In a significant stand against impunity for war crimes in Yemen, the 39th UN Human Rights Council voted on Friday September 28th to renew the mandate of the Group of Eminent Experts (GEE) on Yemen. In the lead up to Friday’s vote, the Cairo Institute for Human Rights Studies (CIHRS), in collaboration with Yemeni partner organization Mwatana for Human Rights, advocated for the renewal and strengthening of the GEE’s existing mandate to impartially and independently investigate rights violations and abuses in Yemen. Friday’s Council vote will ensure the continuation of investigations in a country that remains home to “the worst humanitarian crisis in the world;” which continues to worsen with the lives of millions of civilians at stake.
Prior to the Council session, 55 civil society organizations jointly published a statement on the need to renew the mandate of the GEE, established last year to combat the impunity enjoyed by all parties to the ongoing conflict in Yemen. The warfare has left over 22.2 million civilians (75% of the population) in need of humanitarian aid. The GEE published a report on August 28th 2018 implicating all parties to the conflict as potential perpetrators of war crimes and violations of international law, while stressing that additional time was required for the GEE to monitor and document violations on the ground. In comments to the Associated Press, Mona Sabella, an international advocacy officer at CIHRS, warned that a failure to renew the GEE would “empower repressive governments that want to destroy the U.N. human rights system.”
The urgent need for a strengthened GEE to continue its vital work toward meaningful and effective international accountability was reinforced in a joint oral intervention by CIHRS and Mwatana for Human Rights during a general debate with the High Commissioner. Partner organizations also joined with CIHRS to co-sponsor a side event “Yemen: Millions of Civilians at Risk,” featuring GEE chairperson Mr Kamel Jendoubi, who empathized the need for additional time to investigate all crimes in Yemen from September 2014, as per its mandate. At the same side event, the Office of the High Commissioner for Human Rights confirmed its strong support for the GEE and the continuation of its work.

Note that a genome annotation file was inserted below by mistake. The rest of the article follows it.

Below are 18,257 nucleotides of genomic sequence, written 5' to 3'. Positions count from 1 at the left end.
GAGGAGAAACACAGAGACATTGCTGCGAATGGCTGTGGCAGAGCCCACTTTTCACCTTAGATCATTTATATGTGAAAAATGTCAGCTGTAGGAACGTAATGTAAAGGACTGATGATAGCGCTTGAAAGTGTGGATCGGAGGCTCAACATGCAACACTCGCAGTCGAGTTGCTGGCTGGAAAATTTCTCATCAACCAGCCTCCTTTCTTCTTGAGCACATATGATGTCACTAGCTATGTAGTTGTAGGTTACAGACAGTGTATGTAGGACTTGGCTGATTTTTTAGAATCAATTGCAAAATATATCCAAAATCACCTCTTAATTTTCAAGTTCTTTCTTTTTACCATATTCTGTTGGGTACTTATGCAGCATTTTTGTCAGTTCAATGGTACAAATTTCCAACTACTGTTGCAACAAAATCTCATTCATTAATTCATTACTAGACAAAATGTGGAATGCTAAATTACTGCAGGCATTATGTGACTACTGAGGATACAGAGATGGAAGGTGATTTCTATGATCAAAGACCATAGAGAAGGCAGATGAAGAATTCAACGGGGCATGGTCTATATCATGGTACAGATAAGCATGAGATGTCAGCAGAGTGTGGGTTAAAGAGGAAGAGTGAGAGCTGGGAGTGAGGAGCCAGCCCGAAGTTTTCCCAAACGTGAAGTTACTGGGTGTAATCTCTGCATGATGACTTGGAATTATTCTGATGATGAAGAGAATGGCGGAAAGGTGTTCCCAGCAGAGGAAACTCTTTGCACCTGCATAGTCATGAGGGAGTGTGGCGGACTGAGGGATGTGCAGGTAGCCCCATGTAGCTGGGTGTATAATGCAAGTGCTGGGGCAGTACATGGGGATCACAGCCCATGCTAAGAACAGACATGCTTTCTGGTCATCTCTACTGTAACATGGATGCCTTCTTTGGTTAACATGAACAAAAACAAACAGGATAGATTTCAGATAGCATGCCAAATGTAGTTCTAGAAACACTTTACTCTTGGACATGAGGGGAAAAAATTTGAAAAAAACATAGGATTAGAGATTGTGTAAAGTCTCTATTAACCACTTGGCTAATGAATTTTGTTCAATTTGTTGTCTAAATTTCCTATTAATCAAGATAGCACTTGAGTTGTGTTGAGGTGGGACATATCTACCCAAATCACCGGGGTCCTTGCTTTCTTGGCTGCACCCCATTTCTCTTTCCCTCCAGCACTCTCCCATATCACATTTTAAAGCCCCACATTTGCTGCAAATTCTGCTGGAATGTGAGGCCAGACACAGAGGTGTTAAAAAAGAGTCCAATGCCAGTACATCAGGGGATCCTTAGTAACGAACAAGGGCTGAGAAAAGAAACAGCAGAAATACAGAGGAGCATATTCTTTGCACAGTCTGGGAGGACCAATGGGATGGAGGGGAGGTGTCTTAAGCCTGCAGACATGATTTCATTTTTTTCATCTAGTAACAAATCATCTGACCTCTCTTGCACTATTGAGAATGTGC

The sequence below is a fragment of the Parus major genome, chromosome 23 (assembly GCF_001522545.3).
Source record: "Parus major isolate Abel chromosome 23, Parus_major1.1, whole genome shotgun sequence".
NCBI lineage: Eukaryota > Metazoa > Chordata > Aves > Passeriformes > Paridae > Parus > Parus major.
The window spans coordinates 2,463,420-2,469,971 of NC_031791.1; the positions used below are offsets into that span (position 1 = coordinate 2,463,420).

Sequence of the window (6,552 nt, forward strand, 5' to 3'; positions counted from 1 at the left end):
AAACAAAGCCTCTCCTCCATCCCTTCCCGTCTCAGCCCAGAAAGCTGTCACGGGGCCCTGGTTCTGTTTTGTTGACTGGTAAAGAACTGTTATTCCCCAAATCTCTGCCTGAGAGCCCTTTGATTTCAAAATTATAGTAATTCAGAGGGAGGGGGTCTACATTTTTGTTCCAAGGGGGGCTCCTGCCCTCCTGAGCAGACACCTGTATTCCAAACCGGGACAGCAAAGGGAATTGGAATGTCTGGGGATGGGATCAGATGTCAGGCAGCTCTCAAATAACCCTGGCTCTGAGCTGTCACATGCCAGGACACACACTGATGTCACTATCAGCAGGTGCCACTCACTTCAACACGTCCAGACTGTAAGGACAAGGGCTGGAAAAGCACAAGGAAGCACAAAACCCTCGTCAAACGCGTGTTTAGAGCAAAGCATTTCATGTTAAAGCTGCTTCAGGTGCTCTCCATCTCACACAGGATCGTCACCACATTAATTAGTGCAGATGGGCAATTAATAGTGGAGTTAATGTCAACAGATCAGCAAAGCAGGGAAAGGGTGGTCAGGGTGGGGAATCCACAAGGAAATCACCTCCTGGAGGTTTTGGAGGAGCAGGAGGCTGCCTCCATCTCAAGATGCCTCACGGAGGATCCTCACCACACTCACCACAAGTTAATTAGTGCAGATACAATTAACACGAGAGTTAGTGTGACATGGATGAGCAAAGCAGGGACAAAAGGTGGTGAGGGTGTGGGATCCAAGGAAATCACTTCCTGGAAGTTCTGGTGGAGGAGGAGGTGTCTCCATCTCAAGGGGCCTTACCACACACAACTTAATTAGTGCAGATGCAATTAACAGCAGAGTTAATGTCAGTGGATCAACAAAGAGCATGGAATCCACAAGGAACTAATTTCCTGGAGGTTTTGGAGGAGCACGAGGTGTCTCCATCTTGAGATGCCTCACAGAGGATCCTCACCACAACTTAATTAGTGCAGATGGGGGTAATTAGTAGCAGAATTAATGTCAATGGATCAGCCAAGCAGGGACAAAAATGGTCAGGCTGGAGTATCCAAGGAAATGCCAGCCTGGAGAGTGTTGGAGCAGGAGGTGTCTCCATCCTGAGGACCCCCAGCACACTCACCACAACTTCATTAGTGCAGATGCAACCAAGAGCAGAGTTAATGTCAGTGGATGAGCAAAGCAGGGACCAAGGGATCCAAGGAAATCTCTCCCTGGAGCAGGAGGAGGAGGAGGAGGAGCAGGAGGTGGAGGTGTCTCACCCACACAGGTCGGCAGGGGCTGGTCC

Despite the critical need for continued investigations in Yemen, the extension of the GEE’s mandate remained uncertain in the days leading up to the Council vote. States such as Saudi Arabia and the United Arab Emirates led the charge against the GEE’s renewal, undoubtedly recognizing its potential to hold them accountable for violations in Yemen. As Sabella noted in the same AP article: “Nothing would make Saudi Arabia and the UAE happier than to do away with independent investigations into war crimes in Yemen.”
Yet despite the opposition, several States remained steadfast in defending the Council’s legitimacy to protect victims of human rights abuses, including the Netherlands, Canada, Belgium, Ireland and Luxemburg. The GEE prevailed by a strong majority of 21 votes in favor and only 8 against.
With the renewal of the GEE’s mandate, eyes will be on all parties to the conflict in Yemen, particularly in regards to their targeting of civilians. The GEE’s renewal represents a direly-needed victory for the rights of Yemeni civilians, whose lives are increasingly imperiled as the world’s largest humanitarian crisis continues to worsen. Yet the struggle for accountability and justice is far from won. It is imperative that all relevant stakeholders continue to assist the GEE in pursuing accountability for alleged war crimes in Yemen.
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